Scania has taken the idea of driving around the clock a step further by creating a giant timepiece out of trucks.
The world’s first clock made of trucks started ticking on Tuesday, 20 September and required 14 vehicles, 90 drivers and 750,000 square feet of land.
According to Scania’s head of marketing and communications, Staffan Arvas, there are similarities between timepieces and trucks, and the idea demonstrated the capabilities of the brand’s telematics systems.
“Trucks are huge, powerful machines, but they’re also intricately designed, refined instruments. Just like watches. Each truck had to be optimized for its specific task in the clock, and real-time monitoring and analysis through our connected services made the whole operation possible,” Arvas said.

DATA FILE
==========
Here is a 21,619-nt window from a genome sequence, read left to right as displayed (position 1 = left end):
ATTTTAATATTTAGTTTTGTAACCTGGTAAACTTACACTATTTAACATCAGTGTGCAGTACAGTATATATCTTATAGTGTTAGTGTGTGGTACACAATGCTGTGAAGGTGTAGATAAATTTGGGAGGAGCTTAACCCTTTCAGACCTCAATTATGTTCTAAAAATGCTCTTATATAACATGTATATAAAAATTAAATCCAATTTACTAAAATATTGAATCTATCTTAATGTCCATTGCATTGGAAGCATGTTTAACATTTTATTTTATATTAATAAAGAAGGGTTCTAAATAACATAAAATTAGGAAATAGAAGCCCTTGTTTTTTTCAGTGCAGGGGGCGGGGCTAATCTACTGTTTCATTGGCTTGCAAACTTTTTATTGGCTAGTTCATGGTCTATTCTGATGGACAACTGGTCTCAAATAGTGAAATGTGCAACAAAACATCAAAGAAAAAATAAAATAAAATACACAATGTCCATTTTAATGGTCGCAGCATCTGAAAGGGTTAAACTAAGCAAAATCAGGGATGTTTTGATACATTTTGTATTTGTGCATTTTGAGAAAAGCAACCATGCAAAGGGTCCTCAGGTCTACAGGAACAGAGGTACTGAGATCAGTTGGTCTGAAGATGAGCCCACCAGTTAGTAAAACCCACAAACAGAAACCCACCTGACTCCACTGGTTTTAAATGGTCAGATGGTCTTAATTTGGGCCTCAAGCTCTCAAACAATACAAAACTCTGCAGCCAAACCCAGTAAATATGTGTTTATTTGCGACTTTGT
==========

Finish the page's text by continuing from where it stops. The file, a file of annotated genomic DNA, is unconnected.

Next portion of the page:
In order to keep time, each truck had to maintain a different speed. In the case of the second hand, the inner most truck held 13km/h while the outside truck travelled at 53km/h.
Driver Elin Engstrom said without precision, the whole concept would have failed.
“The most demanding challenge in long haulage is precision and punctuality. The clock was the ultimate test of staying in your line, maintaining your speed and keeping track of every second for 24 hours straight. All the drivers had to be in perfect sync and precision was the key to achieving this,” he said.